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East Tennessee woman stresses importance of mammograms among Black women

According to the American Cancer Society, Black women are more likely to die of breast cancer than their White counterparts.

When Yvonnca Landes lost her mother to breast cancer, she couldn't bring herself to talk about it and feared getting a mammogram.

"I didn't want to deal with the one thing that took my mom. So, I went seven years without a mammogram. That's awful. I'll tell anybody, that is awful," Landes said.

Landes learned that Black women have the highest breast cancer death rates of all other racial and ethnic groups in the country and that many aren't diagnosed until the late stages of the disease, according to Susan G. Komen, and said she knew she couldn't stay silent any longer. 

She began talking regularly about breast cancer on her podcast, Talkin' Tennessee with Yvonnca, and posted pictures when she resumed getting regular mammograms. She said she knew she needed to do it, to set an example for her daughter. 

"I want to use my platform to say, 'you know what, my mom didn't make it. But, you can.' If all the things that are out there now for breast cancer were out there in 2002, I truly believe that my mother would have made it," Landes said.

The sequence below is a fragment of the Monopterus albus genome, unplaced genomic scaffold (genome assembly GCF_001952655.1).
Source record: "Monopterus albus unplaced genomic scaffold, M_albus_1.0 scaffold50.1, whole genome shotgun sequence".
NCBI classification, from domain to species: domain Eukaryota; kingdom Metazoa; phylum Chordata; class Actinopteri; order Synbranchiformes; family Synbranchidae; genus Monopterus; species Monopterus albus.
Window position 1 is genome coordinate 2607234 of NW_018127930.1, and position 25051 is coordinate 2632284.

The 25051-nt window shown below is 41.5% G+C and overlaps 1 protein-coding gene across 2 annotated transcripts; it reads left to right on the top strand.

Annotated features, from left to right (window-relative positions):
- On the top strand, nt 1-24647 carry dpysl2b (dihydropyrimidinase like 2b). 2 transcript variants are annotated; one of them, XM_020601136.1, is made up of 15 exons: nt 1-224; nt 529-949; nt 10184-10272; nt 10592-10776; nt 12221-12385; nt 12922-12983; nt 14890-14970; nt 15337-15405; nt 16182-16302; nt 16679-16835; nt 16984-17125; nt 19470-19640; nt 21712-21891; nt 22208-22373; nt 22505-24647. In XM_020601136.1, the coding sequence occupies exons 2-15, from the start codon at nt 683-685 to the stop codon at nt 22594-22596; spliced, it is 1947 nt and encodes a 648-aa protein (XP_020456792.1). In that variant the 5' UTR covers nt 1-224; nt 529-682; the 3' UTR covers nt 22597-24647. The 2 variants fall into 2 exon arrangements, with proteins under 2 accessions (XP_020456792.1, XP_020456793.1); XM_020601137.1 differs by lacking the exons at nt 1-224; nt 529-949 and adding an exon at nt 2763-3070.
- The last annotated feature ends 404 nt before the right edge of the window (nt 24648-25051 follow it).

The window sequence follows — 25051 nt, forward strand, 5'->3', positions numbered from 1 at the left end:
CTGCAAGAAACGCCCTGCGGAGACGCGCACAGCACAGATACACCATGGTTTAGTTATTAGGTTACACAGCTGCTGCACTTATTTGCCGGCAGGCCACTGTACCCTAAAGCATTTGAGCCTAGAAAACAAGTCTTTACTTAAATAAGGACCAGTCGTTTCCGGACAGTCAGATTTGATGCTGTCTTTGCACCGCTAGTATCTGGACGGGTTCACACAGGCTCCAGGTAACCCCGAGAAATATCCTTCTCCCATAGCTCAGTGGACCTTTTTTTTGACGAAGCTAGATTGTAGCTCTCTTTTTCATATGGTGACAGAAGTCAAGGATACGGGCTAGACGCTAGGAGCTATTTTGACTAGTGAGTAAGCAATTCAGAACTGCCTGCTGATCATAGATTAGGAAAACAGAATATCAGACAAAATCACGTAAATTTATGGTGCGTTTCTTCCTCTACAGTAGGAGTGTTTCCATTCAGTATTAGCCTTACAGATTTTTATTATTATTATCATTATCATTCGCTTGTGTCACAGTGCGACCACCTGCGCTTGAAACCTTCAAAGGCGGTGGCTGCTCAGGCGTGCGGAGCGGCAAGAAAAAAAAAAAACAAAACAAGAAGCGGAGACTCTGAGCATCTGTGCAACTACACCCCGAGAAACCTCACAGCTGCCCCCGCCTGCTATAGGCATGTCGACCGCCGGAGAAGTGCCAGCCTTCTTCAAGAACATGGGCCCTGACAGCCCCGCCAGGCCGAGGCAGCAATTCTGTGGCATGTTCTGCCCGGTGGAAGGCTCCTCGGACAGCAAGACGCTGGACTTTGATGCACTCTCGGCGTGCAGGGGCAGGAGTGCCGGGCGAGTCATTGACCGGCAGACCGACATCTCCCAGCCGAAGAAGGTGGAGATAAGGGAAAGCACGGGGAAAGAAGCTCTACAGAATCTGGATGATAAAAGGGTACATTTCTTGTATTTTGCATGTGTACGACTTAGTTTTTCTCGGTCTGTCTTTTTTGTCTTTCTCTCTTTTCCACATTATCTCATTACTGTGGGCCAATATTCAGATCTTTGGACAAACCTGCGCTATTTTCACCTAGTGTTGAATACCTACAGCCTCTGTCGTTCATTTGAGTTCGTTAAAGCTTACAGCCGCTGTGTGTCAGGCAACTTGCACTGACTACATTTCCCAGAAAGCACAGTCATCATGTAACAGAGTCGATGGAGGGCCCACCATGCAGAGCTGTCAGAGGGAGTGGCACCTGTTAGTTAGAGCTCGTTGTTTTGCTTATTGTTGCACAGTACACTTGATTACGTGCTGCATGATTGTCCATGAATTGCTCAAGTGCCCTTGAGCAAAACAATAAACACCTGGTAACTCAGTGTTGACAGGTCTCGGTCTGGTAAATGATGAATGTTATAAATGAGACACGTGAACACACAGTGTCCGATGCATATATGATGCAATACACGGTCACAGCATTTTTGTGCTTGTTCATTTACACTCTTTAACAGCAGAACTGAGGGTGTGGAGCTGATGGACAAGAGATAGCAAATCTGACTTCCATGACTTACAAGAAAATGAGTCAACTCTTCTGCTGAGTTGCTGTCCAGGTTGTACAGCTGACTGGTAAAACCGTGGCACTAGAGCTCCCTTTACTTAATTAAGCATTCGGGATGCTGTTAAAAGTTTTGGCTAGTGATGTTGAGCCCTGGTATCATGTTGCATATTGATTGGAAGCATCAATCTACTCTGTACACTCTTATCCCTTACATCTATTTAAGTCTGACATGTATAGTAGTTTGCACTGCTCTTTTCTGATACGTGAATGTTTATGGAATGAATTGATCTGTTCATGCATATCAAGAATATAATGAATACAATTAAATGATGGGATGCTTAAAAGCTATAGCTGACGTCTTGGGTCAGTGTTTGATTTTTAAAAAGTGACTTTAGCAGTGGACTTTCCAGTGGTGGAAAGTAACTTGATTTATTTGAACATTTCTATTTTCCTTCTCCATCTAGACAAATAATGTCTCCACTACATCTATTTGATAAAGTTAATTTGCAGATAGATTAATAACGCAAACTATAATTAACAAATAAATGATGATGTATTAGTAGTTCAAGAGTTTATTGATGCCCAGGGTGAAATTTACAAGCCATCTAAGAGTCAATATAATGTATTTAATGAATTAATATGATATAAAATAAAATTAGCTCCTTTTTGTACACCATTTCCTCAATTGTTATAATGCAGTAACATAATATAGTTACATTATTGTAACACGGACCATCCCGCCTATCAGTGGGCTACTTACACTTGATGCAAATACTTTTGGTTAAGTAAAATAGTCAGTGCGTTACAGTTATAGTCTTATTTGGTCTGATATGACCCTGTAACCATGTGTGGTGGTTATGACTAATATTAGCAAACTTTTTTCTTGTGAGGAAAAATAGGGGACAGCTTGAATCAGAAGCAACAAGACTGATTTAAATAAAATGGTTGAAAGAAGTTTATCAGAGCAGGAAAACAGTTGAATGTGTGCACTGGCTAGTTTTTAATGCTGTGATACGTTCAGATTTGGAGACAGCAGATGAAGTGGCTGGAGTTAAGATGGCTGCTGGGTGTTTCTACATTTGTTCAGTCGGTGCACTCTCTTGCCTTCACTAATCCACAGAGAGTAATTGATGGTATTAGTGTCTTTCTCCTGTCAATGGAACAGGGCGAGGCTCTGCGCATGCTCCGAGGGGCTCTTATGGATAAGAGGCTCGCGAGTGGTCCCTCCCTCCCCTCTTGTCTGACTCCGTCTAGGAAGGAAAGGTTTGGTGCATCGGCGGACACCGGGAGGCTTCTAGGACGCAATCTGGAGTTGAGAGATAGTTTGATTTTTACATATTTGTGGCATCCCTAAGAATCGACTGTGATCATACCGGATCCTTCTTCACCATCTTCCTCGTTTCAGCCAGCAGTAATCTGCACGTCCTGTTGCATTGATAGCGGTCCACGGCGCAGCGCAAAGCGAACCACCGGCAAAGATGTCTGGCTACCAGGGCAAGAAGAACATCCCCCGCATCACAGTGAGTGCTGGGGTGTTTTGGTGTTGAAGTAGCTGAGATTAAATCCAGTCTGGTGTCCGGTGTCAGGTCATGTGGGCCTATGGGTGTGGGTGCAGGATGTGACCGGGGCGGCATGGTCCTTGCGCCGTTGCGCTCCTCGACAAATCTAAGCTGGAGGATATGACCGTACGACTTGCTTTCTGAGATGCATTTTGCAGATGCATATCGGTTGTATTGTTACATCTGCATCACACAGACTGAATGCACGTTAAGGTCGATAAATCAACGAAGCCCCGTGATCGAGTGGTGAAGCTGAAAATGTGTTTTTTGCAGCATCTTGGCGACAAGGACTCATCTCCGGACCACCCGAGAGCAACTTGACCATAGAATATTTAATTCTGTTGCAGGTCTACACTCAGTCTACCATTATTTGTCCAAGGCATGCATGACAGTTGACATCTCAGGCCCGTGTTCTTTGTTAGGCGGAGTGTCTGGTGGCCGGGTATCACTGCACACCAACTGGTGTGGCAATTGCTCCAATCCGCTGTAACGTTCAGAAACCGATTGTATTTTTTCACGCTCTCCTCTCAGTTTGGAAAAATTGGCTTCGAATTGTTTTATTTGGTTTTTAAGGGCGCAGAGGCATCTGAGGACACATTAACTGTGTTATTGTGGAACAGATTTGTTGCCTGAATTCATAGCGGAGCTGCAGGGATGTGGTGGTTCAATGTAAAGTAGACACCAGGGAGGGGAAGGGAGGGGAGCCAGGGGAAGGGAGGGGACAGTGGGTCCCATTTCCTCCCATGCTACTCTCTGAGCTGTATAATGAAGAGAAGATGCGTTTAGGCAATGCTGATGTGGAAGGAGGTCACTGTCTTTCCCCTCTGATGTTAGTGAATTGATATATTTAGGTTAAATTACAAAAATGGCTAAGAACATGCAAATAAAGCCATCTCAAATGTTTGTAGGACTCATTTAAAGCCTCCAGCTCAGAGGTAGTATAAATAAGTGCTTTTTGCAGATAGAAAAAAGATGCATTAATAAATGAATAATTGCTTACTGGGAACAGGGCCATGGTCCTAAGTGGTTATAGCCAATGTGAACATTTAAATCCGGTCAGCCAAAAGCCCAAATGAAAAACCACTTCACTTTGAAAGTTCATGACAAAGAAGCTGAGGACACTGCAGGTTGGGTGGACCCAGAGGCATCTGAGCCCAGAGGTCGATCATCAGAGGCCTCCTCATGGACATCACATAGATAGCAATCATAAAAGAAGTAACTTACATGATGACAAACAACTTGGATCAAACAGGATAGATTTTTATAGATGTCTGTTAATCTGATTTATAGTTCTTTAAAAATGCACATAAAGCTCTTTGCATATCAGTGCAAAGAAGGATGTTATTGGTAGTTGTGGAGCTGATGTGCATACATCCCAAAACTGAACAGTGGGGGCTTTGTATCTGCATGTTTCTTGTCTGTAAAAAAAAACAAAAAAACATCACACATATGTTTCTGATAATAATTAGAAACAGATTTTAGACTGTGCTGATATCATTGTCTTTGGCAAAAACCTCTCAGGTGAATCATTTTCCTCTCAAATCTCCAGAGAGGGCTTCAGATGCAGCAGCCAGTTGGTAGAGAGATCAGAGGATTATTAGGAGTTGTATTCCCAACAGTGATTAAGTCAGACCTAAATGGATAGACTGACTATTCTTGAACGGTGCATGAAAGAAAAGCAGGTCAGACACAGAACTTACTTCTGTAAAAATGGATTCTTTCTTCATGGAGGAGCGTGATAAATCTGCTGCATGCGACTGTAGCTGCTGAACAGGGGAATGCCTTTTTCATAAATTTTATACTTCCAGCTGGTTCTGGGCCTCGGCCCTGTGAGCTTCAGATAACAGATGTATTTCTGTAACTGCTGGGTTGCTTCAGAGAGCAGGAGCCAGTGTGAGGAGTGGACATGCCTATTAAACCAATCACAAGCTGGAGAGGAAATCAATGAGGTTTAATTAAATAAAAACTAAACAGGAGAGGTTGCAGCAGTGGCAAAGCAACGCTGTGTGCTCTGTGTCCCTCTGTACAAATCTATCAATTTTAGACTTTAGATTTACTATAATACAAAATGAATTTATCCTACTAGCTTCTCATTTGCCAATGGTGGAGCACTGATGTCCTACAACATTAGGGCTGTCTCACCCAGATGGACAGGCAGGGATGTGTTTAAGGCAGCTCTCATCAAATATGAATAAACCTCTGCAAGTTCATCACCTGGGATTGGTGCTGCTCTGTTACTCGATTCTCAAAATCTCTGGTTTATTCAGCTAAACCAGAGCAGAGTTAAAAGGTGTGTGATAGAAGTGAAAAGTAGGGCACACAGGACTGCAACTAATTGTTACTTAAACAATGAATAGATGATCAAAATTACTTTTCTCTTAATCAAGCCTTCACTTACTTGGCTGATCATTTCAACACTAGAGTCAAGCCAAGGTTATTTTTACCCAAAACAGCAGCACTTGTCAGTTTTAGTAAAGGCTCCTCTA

While breast cancer is a regular topic on her podcast, Landes said it's not commonly talked about in her community. 

"Black women and men, especially the women, are taught to survive over everything. Fight for your family. Fight for your children, raise your children, develop a good work ethic ... the part that's not taught, that's not spoken about, is taking care of you," Landes said. 

She's trying to change the narrative and let women know it's ok to speak up when something doesn't feel right with their body and that getting a mammogram is one of the best weapons against the disease.

"It helps to get the early stages so that you can have a bigger fight. You know, you don't have to get to stage four, you can start with your mammogram and they can detect it at a very, very early stage so you can fight it," Landes said.

Her family is taking part in this year's virtual Komen Race for the Cure. She said she'll be live-streaming her walk to continue the conversation she started on her podcast, and honor her mother's legacy. 

For more information on how to register for the 2020 Komen Race for the Cure, Click here.